Perhaps we should spend too much time puzzling over whatever it is that Scottish Labour wishes to promise us all given that current indications are that there’s not going to be a Scottish Labour soon enough. But their attitude towards food banks does deserve some puzzling over:
His announcement came the day after he promised a £175 million anti-poverty fund that he said would be used to end food banks in Scotland.
Why would we want to end food banks on Scotland?
It’s entirely true that use of food banks has soared in recent years. But it’s also true that we’ve got to be very careful in determining whether this is a supply shock or a demand shock. And all the evidence we’ve got is that it is indeed a supply shock. As the Trussell Trust itself points out, back a decade and more there simply were no food banks (OK, perhaps two or three) in the UK. Now there’s a great network of them, alleviating the number of tens of thousands of people each week.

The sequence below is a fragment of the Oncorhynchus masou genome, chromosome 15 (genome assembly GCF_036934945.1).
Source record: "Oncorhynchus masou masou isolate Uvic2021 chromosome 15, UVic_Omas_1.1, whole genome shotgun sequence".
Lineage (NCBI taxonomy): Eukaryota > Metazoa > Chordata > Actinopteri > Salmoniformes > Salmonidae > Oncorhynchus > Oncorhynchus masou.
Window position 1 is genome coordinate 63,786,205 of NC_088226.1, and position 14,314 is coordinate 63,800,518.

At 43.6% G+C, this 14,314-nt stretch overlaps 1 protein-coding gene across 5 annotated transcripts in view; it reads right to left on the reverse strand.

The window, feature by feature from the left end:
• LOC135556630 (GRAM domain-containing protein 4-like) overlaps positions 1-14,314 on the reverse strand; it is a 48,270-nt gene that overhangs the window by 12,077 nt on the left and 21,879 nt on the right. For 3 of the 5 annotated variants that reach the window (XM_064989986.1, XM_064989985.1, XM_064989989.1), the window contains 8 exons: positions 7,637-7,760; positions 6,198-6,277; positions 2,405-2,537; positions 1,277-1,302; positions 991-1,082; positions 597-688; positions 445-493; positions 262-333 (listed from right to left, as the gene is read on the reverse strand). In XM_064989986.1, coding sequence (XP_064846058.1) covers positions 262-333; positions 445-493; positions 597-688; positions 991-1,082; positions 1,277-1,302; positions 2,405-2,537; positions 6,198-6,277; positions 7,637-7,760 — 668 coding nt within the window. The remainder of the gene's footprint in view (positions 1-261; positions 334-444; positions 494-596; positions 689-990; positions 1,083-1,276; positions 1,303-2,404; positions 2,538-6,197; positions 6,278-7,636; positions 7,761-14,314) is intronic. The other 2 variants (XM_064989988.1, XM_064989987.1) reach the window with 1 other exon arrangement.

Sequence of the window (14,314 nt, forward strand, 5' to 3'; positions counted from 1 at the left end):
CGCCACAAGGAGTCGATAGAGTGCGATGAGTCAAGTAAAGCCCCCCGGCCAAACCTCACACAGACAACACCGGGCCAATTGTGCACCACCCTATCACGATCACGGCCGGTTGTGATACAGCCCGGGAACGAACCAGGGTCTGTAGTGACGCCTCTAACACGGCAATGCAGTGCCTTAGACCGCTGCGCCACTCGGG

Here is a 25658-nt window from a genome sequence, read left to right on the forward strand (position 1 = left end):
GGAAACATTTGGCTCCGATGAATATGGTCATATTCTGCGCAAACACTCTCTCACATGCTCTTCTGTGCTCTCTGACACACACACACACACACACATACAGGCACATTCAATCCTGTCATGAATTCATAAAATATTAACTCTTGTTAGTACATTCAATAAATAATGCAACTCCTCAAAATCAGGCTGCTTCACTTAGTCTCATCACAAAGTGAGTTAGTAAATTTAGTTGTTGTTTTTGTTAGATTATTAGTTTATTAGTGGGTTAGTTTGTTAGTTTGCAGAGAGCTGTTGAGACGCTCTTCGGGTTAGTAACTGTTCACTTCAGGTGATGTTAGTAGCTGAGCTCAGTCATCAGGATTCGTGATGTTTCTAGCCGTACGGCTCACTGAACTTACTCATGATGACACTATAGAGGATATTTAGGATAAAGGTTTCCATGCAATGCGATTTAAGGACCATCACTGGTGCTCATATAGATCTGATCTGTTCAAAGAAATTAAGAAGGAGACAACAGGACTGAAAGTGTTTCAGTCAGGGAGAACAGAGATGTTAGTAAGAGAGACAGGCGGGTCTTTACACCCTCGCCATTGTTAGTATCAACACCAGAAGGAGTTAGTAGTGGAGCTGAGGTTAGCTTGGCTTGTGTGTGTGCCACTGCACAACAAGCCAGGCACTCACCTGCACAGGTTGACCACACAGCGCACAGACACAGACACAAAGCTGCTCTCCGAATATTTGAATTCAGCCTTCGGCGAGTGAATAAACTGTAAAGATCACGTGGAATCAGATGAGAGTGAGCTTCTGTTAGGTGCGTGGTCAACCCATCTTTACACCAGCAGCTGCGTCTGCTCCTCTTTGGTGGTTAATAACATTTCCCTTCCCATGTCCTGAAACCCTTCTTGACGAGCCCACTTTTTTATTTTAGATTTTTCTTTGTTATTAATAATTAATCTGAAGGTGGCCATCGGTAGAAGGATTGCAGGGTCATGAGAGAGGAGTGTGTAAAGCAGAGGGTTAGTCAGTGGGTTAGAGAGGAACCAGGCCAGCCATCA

It is possible that there was no hunger back a decade. But anyone with any experience of the benefits system of the past would not claim that it did not make mistakes, that it did not underpay, take a long time to pay, take weeks to start getting the impoverished some cash to alleviate their hunger. Some of us here have direct experience of just those situations.
So, it is not that the benefits system is worse today than it was: it’s that we’ve a new technology, those food banks, to deal with an already extant problem. That is, it’s a supply shock, not a demand one.
At which point we come to something of a logical puzzle. The little platoons have worked out a way, a very effective way, to deal with the inefficiencies of the State. The response is thus to nationalise by that very State the thing that alleviates the State’s inefficiencies?
Umm, why not just leave the little platoons to get on with the job they are doing so effectively?